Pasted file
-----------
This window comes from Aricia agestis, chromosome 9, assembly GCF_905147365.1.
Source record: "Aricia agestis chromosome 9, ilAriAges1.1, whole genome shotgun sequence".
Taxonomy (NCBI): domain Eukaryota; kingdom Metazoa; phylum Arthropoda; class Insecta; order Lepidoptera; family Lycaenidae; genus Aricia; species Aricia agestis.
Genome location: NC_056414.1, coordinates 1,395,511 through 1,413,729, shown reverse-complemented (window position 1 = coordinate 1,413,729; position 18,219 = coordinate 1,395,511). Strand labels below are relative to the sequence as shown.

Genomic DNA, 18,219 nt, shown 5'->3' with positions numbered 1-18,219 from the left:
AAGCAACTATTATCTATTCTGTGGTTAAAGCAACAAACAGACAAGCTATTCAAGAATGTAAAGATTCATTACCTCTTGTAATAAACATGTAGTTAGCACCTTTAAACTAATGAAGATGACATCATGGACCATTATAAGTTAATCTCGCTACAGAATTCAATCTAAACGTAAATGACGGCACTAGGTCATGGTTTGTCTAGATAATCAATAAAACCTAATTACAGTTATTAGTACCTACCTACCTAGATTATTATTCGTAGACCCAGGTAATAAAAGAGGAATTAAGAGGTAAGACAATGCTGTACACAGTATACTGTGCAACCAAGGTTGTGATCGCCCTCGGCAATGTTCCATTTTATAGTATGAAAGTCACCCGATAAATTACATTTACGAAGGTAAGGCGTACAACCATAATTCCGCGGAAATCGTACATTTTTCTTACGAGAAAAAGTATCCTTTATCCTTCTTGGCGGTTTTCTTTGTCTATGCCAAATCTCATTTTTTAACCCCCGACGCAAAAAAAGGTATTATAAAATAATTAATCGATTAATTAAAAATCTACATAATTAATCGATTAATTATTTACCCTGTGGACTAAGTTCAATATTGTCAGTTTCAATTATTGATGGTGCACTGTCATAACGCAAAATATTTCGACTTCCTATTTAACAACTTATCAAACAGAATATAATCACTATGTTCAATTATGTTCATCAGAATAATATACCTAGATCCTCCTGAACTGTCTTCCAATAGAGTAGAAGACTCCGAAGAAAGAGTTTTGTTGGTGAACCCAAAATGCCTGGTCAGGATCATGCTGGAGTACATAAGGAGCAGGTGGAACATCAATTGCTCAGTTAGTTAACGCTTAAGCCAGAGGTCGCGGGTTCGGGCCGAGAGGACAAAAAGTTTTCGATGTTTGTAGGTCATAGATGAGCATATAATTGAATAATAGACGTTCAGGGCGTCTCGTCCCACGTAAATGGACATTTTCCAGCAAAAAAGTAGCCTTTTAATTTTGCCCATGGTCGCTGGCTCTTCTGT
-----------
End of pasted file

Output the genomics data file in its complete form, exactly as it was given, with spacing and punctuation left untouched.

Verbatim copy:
This window comes from Aricia agestis, chromosome 9, assembly GCF_905147365.1.
Source record: "Aricia agestis chromosome 9, ilAriAges1.1, whole genome shotgun sequence".
Taxonomy (NCBI): domain Eukaryota; kingdom Metazoa; phylum Arthropoda; class Insecta; order Lepidoptera; family Lycaenidae; genus Aricia; species Aricia agestis.
Genome location: NC_056414.1, coordinates 1,395,511 through 1,413,729, shown reverse-complemented (window position 1 = coordinate 1,413,729; position 18,219 = coordinate 1,395,511). Strand labels below are relative to the sequence as shown.

Genomic DNA, 18,219 nt, shown 5'->3' with positions numbered 1-18,219 from the left:
AAGCAACTATTATCTATTCTGTGGTTAAAGCAACAAACAGACAAGCTATTCAAGAATGTAAAGATTCATTACCTCTTGTAATAAACATGTAGTTAGCACCTTTAAACTAATGAAGATGACATCATGGACCATTATAAGTTAATCTCGCTACAGAATTCAATCTAAACGTAAATGACGGCACTAGGTCATGGTTTGTCTAGATAATCAATAAAACCTAATTACAGTTATTAGTACCTACCTACCTAGATTATTATTCGTAGACCCAGGTAATAAAAGAGGAATTAAGAGGTAAGACAATGCTGTACACAGTATACTGTGCAACCAAGGTTGTGATCGCCCTCGGCAATGTTCCATTTTATAGTATGAAAGTCACCCGATAAATTACATTTACGAAGGTAAGGCGTACAACCATAATTCCGCGGAAATCGTACATTTTTCTTACGAGAAAAAGTATCCTTTATCCTTCTTGGCGGTTTTCTTTGTCTATGCCAAATCTCATTTTTTAACCCCCGACGCAAAAAAAGGTATTATAAAATAATTAATCGATTAATTAAAAATCTACATAATTAATCGATTAATTATTTACCCTGTGGACTAAGTTCAATATTGTCAGTTTCAATTATTGATGGTGCACTGTCATAACGCAAAATATTTCGACTTCCTATTTAACAACTTATCAAACAGAATATAATCACTATGTTCAATTATGTTCATCAGAATAATATACCTAGATCCTCCTGAACTGTCTTCCAATAGAGTAGAAGACTCCGAAGAAAGAGTTTTGTTGGTGAACCCAAAATGCCTGGTCAGGATCATGCTGGAGTACATAAGGAGCAGGTGGAACATCAATTGCTCAGTTAGTTAACGCTTAAGCCAGAGGTCGCGGGTTCGGGCCGAGAGGACAAAAAGTTTTCGATGTTTGTAGGTCATAGATGAGCATATAATTGAATAATAGACGTTCAGGGCGTCTCGTCCCACGTAAATGGACATTTTCCAGCAAAAAAGTAGCCTTTTAATTTTGCCCATGGTCGCTGGCTCTTCTGT